Pharmaceutical Research

, Volume 26, Issue 3, pp 714–726 | Cite as

Controlled Release of High Molecular Weight Hyaluronic Acid from Molecularly Imprinted Hydrogel Contact Lenses

Research Paper

Abstract

Purpose

Current dry eye treatment includes delivering comfort agents to the eye via drops, but low bioavailability and multiple administration continues to be a barrier to effective treatment. There exists a significant unmet need for devices to treat dry eye and for more comfortable contact lenses.

Methods

Using molecular imprinting strategies with an analysis of biology, we have rationally designed and synthesized hydrogel contact lenses that can release hyaluronic acid (HA) at a controlled rate.

Results

Delayed release characteristics were significantly improved through biomimetic imprinting, as multiple functional monomers provided non-covalent complexation points within nelfilcon A gels without altering structural, mechanical, or optical properties. The diffusion coefficient of 1.2 million Dalton HA was controlled by varying the number and variety of functional monomers (increasing the variety lowered the HA diffusion coefficient 1.5 times more than single functional monomers, and 1.6 times more than nelfilcon A alone).

Conclusions

HA can be delivered from a daily disposable lens at a therapeutic rate of approximately 6 μg/h for 24 h. This is the first demonstration of imprinting a large molecular weight polymer within a hydrogel and the effect of imprinting on the reptation of the long chain macromolecule from the structure.

KEY WORDS

biomimetic comfort contact lenses controlled drug delivery dry eye molecular imprinted hydrogel therapeutic contact lenses 

Notes

Acknowledgements

We thank CIBA Vision, Inc. for funding this work and providing nefilcon macromers. We especially want to thank Dr. Lynn Winterton and Dr. John Pruitt for important discussions involving this work.

References

  1. 1.
    R. Berkow, M. H. Beers, R. M. Bogin, and A. J. Fletcher. The Merck Manual of Medical Information. Merck Research Laboratories, New Jersey, 1997.Google Scholar
  2. 2.
    J. P. Gilbard. Human tear film electrolyte concentrations in health and dry-eye disease. Int. Ophthalmol. Clin. 34:27–36 (1994). doi: 10.1097/00004397-199403410-00005.PubMedCrossRefGoogle Scholar
  3. 3.
    S. K. Gupta, V. Gupta, S. Joshi, and R. Tandon. Subclinically dry eyes in urban Delhi: an impact of air pollution? Ophthalmologica. 216:368–371 (2002). doi: 10.1159/000066183.PubMedCrossRefGoogle Scholar
  4. 4.
    C. A. Paschides, M. Stefaniotou, J. Papageorgiou, P. Skourtis, and K. Psilas. Ocular surface and environmental changes. Acta. Ophthalmol. Scand. 76:74–77 (1998). doi: 10.1034/j.1600-0420.1998.760113.x.PubMedCrossRefGoogle Scholar
  5. 5.
    P. Wolkoff, J. K. Nojgaard, C. Franck, and P. Skov. The modern office environment desiccates the eyes? Indoor Air. 16:258–265 (2006). doi: 10.1111/j.1600-0668.2006.00429.x.PubMedCrossRefGoogle Scholar
  6. 6.
    R. I. Fox. Sjogren's syndrome. Lancet. 366:321–331 (2005). doi: 10.1016/S0140-6736(05)66990-5.PubMedCrossRefGoogle Scholar
  7. 7.
    M. J. Glasson, F. Stapleton, L. Keay, and M. D. P. Willcox. The effect of short term contact lens wear on the tear film and ocular surface characteristics of tolerant and intolerant wearers. Contact Lens & Anterior Eye. 29:41–47 (2006). doi: 10.1016/j.clae.2005.12.006.CrossRefGoogle Scholar
  8. 8.
    Y. Hori, P. Argueso, S. Spurr-Michaud, and I. K. Gipson. Mucins and contact lens wear. Cornea. 25:176–181 (2006). doi: 10.1097/01.ico.0000177838.38873.2f.PubMedCrossRefGoogle Scholar
  9. 9.
    R. L. Chalmers, and C. G. Begley. Dryness symptoms among an unselected clinical population with and without contact lens wear. Contact Lens & Anterior Eye. 29:25–30 (2006). doi: 10.1016/j.clae.2005.12.004.CrossRefGoogle Scholar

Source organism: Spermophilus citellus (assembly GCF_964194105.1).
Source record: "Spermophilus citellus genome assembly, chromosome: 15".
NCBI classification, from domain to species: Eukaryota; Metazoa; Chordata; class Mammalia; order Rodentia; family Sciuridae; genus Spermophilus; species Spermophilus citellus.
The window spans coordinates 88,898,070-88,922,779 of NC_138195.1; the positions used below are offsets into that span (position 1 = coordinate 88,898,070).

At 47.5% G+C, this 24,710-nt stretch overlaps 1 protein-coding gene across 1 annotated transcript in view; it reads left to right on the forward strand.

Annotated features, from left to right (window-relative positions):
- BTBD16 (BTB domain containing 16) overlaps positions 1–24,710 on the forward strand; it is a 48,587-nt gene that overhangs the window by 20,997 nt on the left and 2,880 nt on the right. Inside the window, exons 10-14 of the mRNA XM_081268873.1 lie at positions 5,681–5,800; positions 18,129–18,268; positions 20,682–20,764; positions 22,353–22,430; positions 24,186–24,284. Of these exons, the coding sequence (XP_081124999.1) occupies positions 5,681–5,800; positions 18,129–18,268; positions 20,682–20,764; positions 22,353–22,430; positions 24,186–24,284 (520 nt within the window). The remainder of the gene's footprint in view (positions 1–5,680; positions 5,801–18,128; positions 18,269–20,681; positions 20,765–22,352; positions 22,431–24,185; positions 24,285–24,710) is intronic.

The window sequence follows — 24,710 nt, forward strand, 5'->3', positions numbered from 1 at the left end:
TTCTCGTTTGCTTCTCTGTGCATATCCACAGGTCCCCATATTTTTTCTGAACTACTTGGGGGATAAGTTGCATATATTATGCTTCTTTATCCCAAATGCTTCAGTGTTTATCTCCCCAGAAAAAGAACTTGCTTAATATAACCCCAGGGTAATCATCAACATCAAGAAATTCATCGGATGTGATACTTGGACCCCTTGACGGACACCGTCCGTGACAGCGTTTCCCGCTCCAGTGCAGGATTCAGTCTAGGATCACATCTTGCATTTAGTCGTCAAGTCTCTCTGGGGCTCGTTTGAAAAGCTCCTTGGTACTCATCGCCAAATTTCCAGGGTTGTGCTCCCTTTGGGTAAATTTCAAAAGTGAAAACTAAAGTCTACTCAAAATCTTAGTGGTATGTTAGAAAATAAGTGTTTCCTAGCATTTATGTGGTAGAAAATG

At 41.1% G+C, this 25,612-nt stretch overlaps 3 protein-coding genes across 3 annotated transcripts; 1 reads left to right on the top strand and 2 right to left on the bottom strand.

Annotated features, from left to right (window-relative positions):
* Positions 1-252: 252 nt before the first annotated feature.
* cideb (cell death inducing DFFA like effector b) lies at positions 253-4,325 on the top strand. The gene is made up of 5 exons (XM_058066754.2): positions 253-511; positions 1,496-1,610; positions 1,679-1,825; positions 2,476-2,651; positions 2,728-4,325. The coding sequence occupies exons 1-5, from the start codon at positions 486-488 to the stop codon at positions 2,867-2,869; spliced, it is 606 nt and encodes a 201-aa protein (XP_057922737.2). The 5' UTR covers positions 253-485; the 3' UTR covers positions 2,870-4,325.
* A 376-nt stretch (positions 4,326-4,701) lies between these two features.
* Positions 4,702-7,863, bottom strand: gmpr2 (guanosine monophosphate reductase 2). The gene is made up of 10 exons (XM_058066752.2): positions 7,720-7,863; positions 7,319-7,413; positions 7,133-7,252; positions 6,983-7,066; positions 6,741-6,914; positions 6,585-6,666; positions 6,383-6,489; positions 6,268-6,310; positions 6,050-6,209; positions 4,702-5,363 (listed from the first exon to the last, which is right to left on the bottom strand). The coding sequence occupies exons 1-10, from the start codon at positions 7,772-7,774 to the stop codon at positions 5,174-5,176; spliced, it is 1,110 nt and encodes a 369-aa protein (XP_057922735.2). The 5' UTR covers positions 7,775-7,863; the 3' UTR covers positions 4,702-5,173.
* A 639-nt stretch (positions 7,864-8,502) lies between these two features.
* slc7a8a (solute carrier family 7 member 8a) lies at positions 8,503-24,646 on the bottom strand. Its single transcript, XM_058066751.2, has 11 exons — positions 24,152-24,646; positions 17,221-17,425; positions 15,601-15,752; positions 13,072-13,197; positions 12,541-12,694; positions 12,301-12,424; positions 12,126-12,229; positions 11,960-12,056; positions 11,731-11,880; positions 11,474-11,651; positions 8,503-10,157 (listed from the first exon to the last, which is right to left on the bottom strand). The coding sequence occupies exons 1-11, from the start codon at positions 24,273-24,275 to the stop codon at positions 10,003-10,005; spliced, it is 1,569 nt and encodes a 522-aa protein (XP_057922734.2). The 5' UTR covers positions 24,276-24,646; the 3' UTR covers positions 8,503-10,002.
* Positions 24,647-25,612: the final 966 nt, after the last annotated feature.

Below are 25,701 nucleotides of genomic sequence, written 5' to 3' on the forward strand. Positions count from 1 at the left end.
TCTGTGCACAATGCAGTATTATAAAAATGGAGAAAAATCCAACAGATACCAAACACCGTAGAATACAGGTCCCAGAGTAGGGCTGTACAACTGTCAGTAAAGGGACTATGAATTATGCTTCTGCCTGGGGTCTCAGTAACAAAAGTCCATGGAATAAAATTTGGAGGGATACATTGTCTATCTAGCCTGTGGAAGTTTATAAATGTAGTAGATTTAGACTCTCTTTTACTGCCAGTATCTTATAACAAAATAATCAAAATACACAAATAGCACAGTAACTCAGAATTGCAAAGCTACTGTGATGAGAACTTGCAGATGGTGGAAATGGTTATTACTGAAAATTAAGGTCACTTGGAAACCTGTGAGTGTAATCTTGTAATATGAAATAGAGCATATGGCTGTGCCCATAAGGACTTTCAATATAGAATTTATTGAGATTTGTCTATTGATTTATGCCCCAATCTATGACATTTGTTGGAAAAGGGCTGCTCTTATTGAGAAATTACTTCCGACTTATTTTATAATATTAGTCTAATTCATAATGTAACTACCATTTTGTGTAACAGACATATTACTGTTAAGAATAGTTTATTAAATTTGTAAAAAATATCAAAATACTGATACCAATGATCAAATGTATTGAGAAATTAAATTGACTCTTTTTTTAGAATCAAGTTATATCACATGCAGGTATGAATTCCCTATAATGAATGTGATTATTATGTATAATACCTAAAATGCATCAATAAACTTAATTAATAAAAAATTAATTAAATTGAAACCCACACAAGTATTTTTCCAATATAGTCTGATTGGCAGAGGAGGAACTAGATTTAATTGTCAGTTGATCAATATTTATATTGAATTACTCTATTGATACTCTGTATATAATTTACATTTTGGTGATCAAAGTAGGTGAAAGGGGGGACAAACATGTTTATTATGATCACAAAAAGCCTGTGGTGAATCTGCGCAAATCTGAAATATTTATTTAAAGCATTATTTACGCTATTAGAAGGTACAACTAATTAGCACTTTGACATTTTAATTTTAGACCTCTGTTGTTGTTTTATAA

10. 10.
    P. Reddy, O. Grad, and K. Rajagopalan. The Economic Burden of Dry Eye. Cornea. 23:751–761 (2004). doi: 10.1097/01.ico.0000134183.47687.75.PubMedCrossRefGoogle Scholar
  11. 11.
    G. Young, J. Veys, N. Pritchard, and S. Coleman. A multi-centre study of lapsed contact lens wearers. Ophthalmic Physiol. Opt. 22:516–527 (2002). doi: 10.1046/j.1475-1313.2002.00066.x.PubMedCrossRefGoogle Scholar
  12. 12.
    J. C. Stuart, and J. G. Linn. Dilute sodium hyaluronate (Healon) in the treatment of ocular surface disorders. Ann Ophthalmol. 17:190–192 (1985).PubMedGoogle Scholar
  13. 13.
    P. Aragona, V. Papa, A. Micali, M. Santocono, and G. Milazzo. Long term treatment with sodium hyaluronate-containing artificial tears reduces ocular surface damage in patients with dry eye. Br. J. Ophthalmol. 86:181–184 (2002). doi: 10.1136/bjo.86.2.181.PubMedCrossRefGoogle Scholar
  14. 14.
    P. Aragona, G. Di Stefano, F. Ferreri, R. Spinella, and A. Stilo. Sodium hyaluronate eye drops of different osmolarity for the treatment of dry eye in Sjögren's syndrome patients. Br. J. Ophthalmol. 86:879–884 (2002). doi: 10.1136/bjo.86.8.879.PubMedCrossRefGoogle Scholar
  15. 15.
    F. Brignole, P. J. Pisella, B. Dupas, V. Baeyens, and C. Baudouin. Efficacy and safety of 0.18% sodium hyaluronate in patients with moderate dry eye syndrome and superficial keratitis. Graefe's Arch. Clin. Exp. Ophthalmol. 243:531–538 (2005). doi: 10.1007/s00417-004-1040-6.CrossRefGoogle Scholar
  16. 16.
    T. Hamano, K. Horimoto, M. Lee, and S. Komemushi. Sodium hyaluronate eyedrops enhance tear film stability. Jpn. J. Ophthalmol. 40:62–65 (1996).PubMedGoogle Scholar
  17. 17.
    K. Tsubota, and M. Yamada. Tear evaporation from the ocular surface. Invest. Ophthalmol. Vis. Sci. 33:2942–2950 (1992).PubMedGoogle Scholar
  18. 18.
    N. Nakamura, M. Hikida, T. Nakano, S. Ito, T. Hamano, and S. Kinoshita. Characterization of water retentive properties of hyaluronan. Cornea. 12:433–436 (1993). doi: 10.1097/00003226-199309000-00010.PubMedCrossRefGoogle Scholar
  19. 19.
    G. Camillieri, C. Bucolo, S. Rossi, and F. Drago. Hyaluronan-induced stimulation of corneal wound healing is a pure pharmacological effect. J. Ocul. Pharmacol. Ther. 20:548–553 (2004). doi: 10.1089/jop.2004.20.548.PubMedCrossRefGoogle Scholar
  20. 20.
    J. A. P. Gomes, R. Amankwah, A. Powell-Richards, and H. S. Dua. Sodium hyaluronate (hyaluronic acid) promotes migration of human corneal epithelial cells in vitro. Br. J. Ophthalmol. 88:821–825 (2004). doi: 10.1136/bjo.2003.027573.PubMedCrossRefGoogle Scholar
  21. 21.
    J. U. Prause. Treatment of keratoconjunctivitis sicca with Lacrisert. Scand J. Rheumatol Supple. 61:261–263 (1986).Google Scholar
  22. 22.
    C. Delattre, P. Michaud, J. Courtois, and M. A. Vijayalakshmi. Study of specific interactions between glucuronic acid and amino acids at the interface using pseudo bioaffinity chromatography and NMR studies. Curr. Sci. 94:1279–1284 (2008).Google Scholar
  23. 23.